Claims for Debussy’s occult pedigree run high. In his book Music: Its Secret Influence throughout theAges(first published in 1933), Cyril Scott, a composer and Theosophist, remarked that Debussy was used by the “Higher Ones” to introduce ancient Atlantean music into the modern age. More recently, the authors of the best selling Holy Blood, Holy Grail (Baigent, Leigh, and Lincoln) claimed that Debussy was one of the “Grand Masters” of the mysterious esoteric society the Priory of Sion—coming in between Victor Hugo and Jean Cocteau. Erik Satie, Debussy’s contemporary, was a member of the occultist Joséphin Péladan’s Salon de la Rose+Croix and Ordre de la Rose+Croix Catholique, and hob-nobbed at Edmond Bailly’s occult bookshop, a famous rendezvous for Parisian esotericists at the turn of the last century.

Another esoteric French composer, Olivier Messiaen, was like Scriabin deeply interested in thecorrespondences between color and music. But he needed no “color organ” to see them. Whenever he heard—or even read—music, Messiaen saw “ordered melodies and chords, familiar hues and forms” that opened into “a vortex, a dizzying interpretation of superhuman sounds and colors,” a remark that seems to corroborate Rudolf Steiner’s teaching about the astral and devachanic realms recorded in his lectures on “The Inner Nature of Music and the Experience of Tone,” given in Berlin in 1906 (Hill 203 -19). Messiaen believed that this “dazzling”—the name he gave his synesthetic experiences—was like the effect of looking at stained glass in a Gothic cathedral, a spiritual “dizzying” that puts us in touch with another reality.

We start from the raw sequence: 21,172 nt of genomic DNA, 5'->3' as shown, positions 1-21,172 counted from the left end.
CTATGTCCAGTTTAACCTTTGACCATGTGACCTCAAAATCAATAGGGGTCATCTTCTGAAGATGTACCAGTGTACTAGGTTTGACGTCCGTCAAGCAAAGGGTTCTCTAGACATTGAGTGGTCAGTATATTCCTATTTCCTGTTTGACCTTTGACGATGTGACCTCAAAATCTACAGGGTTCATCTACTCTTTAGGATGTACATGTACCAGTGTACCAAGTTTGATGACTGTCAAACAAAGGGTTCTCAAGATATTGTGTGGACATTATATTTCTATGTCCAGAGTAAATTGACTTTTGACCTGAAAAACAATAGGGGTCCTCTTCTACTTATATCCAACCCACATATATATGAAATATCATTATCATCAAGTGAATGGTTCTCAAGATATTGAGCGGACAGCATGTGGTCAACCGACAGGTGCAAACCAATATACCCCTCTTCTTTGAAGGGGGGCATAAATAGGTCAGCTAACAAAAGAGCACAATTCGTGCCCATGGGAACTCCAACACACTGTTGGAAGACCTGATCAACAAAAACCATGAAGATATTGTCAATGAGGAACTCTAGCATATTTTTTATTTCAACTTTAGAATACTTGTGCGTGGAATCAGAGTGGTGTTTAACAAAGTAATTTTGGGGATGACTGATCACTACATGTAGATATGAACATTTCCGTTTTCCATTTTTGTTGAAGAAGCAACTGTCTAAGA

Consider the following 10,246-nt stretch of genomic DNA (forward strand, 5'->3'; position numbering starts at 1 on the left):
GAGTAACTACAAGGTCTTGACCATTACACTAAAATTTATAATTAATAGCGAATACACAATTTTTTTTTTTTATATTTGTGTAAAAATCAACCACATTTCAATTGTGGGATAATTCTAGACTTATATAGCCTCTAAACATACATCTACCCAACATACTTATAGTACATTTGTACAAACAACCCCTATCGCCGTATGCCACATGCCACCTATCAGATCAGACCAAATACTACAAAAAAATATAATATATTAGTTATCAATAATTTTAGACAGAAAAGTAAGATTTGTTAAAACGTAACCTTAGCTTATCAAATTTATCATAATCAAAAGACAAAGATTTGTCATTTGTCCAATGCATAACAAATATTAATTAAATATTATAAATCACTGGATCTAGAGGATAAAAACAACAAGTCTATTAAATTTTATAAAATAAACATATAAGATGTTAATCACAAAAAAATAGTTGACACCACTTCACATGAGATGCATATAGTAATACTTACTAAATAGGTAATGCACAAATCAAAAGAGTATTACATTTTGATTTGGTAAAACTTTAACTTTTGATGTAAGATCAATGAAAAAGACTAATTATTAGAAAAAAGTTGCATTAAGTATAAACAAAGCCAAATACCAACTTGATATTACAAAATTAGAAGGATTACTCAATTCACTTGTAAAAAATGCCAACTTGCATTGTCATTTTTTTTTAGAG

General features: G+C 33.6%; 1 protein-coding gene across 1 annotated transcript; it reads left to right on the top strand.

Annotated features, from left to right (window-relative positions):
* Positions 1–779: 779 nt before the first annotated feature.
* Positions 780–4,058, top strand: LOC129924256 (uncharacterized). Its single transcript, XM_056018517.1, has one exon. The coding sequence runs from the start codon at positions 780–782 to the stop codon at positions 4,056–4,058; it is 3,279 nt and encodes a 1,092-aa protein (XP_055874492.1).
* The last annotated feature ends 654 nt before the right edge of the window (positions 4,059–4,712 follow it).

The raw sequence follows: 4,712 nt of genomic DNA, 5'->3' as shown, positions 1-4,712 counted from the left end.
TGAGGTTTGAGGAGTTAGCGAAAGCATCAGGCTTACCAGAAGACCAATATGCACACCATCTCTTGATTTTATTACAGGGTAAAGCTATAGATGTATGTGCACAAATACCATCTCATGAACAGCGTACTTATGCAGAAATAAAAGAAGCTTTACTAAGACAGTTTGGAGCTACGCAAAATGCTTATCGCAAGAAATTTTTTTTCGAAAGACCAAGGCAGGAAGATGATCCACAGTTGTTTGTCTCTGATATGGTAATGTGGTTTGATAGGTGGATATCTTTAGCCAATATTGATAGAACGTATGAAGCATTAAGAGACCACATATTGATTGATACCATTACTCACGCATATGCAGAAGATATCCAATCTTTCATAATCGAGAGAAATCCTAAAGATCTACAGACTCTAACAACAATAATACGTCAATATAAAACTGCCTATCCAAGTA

Messiaen’s best-known composition, Quartet for the End of Time, written while he was a prisoner of war in1941, takes its title from a section of the Book of Revelation, in which an angel appears and declares, “There shall be time no longer,” thus announcing the “timeless” state familiar to lovers of music. Although steeped in Catholic spirituality, like Holst, Messiaen was open to Indian philosophies. His massive Turangalila Symphony (1946 -8) is based on the Tristan legend and, according to the notes on an Angel recording, is named after two Sanskrit words: turanga, meaning “flowing time,” and lila, “love” or “play,” thus expressing a superhuman joy, transcending all boundaries.

Messiaen’s pantheistic love for the natural world, exemplified in his fascination with birdsong, also has esoteric resonances. His belief that birdsong is not mere noise or territorial marking, but actual music, is reminiscent of P. D. Ouspensky’s remark in Tertium Organum that birdsong “may be the main function of the given species, the meaning of its existence” and that it contributes to “some general harmony of nature we only sometimes vaguely feel” (Ouspensky 141).